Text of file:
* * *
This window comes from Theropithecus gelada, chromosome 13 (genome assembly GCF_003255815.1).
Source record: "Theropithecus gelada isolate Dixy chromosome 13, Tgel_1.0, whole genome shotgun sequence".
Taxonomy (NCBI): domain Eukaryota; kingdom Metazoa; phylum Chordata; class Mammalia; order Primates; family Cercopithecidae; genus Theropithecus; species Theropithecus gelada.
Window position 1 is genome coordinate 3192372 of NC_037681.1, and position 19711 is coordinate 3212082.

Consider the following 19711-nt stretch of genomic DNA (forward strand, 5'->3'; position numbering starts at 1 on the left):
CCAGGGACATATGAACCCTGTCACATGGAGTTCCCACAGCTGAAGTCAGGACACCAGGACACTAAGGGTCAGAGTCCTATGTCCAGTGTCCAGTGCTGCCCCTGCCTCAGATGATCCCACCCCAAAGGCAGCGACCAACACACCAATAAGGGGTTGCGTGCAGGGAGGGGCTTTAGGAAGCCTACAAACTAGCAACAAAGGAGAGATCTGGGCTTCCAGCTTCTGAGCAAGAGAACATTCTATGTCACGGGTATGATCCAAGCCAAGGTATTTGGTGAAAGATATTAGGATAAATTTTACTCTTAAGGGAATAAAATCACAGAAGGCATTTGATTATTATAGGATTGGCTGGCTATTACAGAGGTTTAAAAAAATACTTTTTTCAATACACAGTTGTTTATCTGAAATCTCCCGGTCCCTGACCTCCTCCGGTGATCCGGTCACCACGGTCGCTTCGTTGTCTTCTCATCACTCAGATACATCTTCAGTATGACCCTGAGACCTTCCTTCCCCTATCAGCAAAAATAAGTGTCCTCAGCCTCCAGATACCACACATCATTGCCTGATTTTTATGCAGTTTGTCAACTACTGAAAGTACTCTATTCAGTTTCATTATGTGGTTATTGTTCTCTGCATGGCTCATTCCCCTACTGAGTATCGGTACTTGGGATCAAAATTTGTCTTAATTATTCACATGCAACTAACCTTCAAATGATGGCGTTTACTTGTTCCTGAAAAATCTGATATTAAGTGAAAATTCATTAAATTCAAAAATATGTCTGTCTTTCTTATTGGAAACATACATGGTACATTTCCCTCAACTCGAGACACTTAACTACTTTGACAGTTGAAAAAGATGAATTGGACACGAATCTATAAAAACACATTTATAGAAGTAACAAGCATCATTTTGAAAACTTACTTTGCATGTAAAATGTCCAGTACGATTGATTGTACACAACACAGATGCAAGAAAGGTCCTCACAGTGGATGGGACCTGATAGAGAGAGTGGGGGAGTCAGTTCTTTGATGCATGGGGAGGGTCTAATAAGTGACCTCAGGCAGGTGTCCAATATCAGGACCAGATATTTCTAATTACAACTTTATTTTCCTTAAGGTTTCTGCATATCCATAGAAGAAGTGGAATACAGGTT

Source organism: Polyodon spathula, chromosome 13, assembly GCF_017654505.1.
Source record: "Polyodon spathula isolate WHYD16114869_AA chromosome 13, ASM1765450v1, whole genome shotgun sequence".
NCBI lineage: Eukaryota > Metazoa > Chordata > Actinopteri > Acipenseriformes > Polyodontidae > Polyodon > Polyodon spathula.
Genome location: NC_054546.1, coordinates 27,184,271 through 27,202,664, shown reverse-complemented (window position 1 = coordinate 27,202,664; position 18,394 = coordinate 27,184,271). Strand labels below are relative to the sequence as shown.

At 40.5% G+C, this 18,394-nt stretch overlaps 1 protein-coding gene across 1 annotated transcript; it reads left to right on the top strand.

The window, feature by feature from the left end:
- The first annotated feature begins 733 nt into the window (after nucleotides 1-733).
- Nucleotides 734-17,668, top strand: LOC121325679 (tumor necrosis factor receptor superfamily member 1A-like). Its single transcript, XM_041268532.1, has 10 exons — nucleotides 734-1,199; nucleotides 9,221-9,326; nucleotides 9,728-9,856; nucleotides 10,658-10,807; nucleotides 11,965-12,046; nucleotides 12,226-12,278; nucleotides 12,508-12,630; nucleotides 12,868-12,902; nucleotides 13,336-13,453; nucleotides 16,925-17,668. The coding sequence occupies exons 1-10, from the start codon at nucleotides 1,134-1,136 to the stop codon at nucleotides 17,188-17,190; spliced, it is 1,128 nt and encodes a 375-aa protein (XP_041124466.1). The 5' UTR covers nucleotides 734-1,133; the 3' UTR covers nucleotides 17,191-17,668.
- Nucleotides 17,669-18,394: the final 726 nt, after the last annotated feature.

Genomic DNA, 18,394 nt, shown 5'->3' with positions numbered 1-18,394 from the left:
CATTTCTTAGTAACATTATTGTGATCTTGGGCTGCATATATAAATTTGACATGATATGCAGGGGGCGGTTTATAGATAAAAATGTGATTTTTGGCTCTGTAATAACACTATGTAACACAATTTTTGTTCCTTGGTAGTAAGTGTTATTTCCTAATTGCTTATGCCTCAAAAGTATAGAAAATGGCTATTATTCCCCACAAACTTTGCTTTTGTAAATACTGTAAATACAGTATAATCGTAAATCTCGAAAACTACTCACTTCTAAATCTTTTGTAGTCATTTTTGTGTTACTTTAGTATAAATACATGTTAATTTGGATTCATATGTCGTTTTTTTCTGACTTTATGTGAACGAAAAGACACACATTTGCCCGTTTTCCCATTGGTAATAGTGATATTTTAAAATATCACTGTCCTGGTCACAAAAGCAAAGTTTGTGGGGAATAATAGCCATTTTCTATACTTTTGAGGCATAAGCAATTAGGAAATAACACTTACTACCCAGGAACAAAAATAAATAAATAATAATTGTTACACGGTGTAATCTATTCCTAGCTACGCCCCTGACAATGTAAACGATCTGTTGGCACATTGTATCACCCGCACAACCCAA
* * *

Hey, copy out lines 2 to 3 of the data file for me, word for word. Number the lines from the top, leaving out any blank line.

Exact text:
Source record: "Theropithecus gelada isolate Dixy chromosome 13, Tgel_1.0, whole genome shotgun sequence".
Taxonomy (NCBI): domain Eukaryota; kingdom Metazoa; phylum Chordata; class Mammalia; order Primates; family Cercopithecidae; genus Theropithecus; species Theropithecus gelada.